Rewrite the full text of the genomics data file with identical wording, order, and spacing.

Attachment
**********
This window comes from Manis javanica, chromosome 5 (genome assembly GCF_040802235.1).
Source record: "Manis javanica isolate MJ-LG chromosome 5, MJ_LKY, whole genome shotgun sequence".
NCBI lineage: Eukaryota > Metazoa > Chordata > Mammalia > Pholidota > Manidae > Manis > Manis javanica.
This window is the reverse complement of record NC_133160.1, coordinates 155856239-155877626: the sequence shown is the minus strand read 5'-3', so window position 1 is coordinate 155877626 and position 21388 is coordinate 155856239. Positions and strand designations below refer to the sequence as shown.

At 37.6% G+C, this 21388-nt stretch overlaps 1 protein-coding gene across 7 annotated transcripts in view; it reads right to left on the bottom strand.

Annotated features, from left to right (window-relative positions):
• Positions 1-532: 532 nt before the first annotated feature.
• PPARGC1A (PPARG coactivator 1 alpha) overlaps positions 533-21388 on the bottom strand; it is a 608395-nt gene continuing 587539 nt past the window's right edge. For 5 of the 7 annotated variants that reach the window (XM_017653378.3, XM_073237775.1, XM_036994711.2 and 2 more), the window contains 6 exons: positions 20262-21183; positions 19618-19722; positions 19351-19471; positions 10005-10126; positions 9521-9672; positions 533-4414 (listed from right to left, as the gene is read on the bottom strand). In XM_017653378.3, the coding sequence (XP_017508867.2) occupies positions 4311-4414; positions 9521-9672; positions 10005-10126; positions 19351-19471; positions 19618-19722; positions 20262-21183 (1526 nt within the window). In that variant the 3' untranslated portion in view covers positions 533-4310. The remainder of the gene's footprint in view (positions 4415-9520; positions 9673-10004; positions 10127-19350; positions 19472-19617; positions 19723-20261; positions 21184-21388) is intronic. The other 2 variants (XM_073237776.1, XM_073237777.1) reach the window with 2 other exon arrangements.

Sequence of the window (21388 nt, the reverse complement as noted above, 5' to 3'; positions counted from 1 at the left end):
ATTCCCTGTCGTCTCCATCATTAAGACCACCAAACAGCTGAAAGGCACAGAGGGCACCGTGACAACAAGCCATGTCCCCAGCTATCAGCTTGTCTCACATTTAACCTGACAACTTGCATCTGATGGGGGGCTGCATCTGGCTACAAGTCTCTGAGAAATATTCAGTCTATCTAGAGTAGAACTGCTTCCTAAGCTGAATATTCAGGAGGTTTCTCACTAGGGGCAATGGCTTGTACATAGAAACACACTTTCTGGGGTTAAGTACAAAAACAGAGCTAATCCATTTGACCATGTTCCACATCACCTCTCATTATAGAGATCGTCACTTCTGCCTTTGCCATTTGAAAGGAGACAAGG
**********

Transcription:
This window comes from Manis javanica, chromosome 5 (genome assembly GCF_040802235.1).
Source record: "Manis javanica isolate MJ-LG chromosome 5, MJ_LKY, whole genome shotgun sequence".
NCBI lineage: Eukaryota > Metazoa > Chordata > Mammalia > Pholidota > Manidae > Manis > Manis javanica.
This window is the reverse complement of record NC_133160.1, coordinates 155856239-155877626: the sequence shown is the minus strand read 5'-3', so window position 1 is coordinate 155877626 and position 21388 is coordinate 155856239. Positions and strand designations below refer to the sequence as shown.

At 37.6% G+C, this 21388-nt stretch overlaps 1 protein-coding gene across 7 annotated transcripts in view; it reads right to left on the bottom strand.

Annotated features, from left to right (window-relative positions):
• Positions 1-532: 532 nt before the first annotated feature.
• PPARGC1A (PPARG coactivator 1 alpha) overlaps positions 533-21388 on the bottom strand; it is a 608395-nt gene continuing 587539 nt past the window's right edge. For 5 of the 7 annotated variants that reach the window (XM_017653378.3, XM_073237775.1, XM_036994711.2 and 2 more), the window contains 6 exons: positions 20262-21183; positions 19618-19722; positions 19351-19471; positions 10005-10126; positions 9521-9672; positions 533-4414 (listed from right to left, as the gene is read on the bottom strand). In XM_017653378.3, the coding sequence (XP_017508867.2) occupies positions 4311-4414; positions 9521-9672; positions 10005-10126; positions 19351-19471; positions 19618-19722; positions 20262-21183 (1526 nt within the window). In that variant the 3' untranslated portion in view covers positions 533-4310. The remainder of the gene's footprint in view (positions 4415-9520; positions 9673-10004; positions 10127-19350; positions 19472-19617; positions 19723-20261; positions 21184-21388) is intronic. The other 2 variants (XM_073237776.1, XM_073237777.1) reach the window with 2 other exon arrangements.

Sequence of the window (21388 nt, the reverse complement as noted above, 5' to 3'; positions counted from 1 at the left end):
ATTCCCTGTCGTCTCCATCATTAAGACCACCAAACAGCTGAAAGGCACAGAGGGCACCGTGACAACAAGCCATGTCCCCAGCTATCAGCTTGTCTCACATTTAACCTGACAACTTGCATCTGATGGGGGGCTGCATCTGGCTACAAGTCTCTGAGAAATATTCAGTCTATCTAGAGTAGAACTGCTTCCTAAGCTGAATATTCAGGAGGTTTCTCACTAGGGGCAATGGCTTGTACATAGAAACACACTTTCTGGGGTTAAGTACAAAAACAGAGCTAATCCATTTGACCATGTTCCACATCACCTCTCATTATAGAGATCGTCACTTCTGCCTTTGCCATTTGAAAGGAGACAAGG